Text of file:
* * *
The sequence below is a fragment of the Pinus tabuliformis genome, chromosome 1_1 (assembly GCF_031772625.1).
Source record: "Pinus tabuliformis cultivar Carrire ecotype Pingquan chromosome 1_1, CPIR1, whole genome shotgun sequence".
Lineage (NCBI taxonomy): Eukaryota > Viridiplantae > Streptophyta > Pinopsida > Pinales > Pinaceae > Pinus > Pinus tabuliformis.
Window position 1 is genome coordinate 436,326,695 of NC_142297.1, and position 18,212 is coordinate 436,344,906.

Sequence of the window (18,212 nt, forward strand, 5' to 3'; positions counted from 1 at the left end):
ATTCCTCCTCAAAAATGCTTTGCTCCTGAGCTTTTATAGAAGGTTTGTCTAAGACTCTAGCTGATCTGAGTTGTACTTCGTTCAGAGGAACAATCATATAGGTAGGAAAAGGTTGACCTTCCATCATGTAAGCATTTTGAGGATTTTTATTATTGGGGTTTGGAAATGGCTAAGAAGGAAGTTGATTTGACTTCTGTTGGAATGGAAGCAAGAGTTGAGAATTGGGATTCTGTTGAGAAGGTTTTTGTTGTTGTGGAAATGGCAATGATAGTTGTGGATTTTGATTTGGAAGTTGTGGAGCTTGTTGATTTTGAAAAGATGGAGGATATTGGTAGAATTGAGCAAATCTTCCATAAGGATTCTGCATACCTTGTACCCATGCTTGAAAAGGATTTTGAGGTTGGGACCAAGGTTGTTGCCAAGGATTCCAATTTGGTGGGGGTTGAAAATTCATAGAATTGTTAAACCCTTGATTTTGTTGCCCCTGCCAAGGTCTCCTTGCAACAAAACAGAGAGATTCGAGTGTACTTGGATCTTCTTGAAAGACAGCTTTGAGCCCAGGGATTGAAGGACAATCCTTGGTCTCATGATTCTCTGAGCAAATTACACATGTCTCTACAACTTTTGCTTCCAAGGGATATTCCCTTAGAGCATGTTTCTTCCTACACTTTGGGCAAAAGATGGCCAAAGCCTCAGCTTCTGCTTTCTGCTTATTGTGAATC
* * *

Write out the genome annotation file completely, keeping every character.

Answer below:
The sequence below is a fragment of the Pinus tabuliformis genome, chromosome 1_1 (assembly GCF_031772625.1).
Source record: "Pinus tabuliformis cultivar Carrire ecotype Pingquan chromosome 1_1, CPIR1, whole genome shotgun sequence".
Lineage (NCBI taxonomy): Eukaryota > Viridiplantae > Streptophyta > Pinopsida > Pinales > Pinaceae > Pinus > Pinus tabuliformis.
Window position 1 is genome coordinate 436,326,695 of NC_142297.1, and position 18,212 is coordinate 436,344,906.

Sequence of the window (18,212 nt, forward strand, 5' to 3'; positions counted from 1 at the left end):
ATTCCTCCTCAAAAATGCTTTGCTCCTGAGCTTTTATAGAAGGTTTGTCTAAGACTCTAGCTGATCTGAGTTGTACTTCGTTCAGAGGAACAATCATATAGGTAGGAAAAGGTTGACCTTCCATCATGTAAGCATTTTGAGGATTTTTATTATTGGGGTTTGGAAATGGCTAAGAAGGAAGTTGATTTGACTTCTGTTGGAATGGAAGCAAGAGTTGAGAATTGGGATTCTGTTGAGAAGGTTTTTGTTGTTGTGGAAATGGCAATGATAGTTGTGGATTTTGATTTGGAAGTTGTGGAGCTTGTTGATTTTGAAAAGATGGAGGATATTGGTAGAATTGAGCAAATCTTCCATAAGGATTCTGCATACCTTGTACCCATGCTTGAAAAGGATTTTGAGGTTGGGACCAAGGTTGTTGCCAAGGATTCCAATTTGGTGGGGGTTGAAAATTCATAGAATTGTTAAACCCTTGATTTTGTTGCCCCTGCCAAGGTCTCCTTGCAACAAAACAGAGAGATTCGAGTGTACTTGGATCTTCTTGAAAGACAGCTTTGAGCCCAGGGATTGAAGGACAATCCTTGGTCTCATGATTCTCTGAGCAAATTACACATGTCTCTACAACTTTTGCTTCCAAGGGATATTCCCTTAGAGCATGTTTCTTCCTACACTTTGGGCAAAAGATGGCCAAAGCCTCAGCTTCTGCTTTCTGCTTATTGTGAATC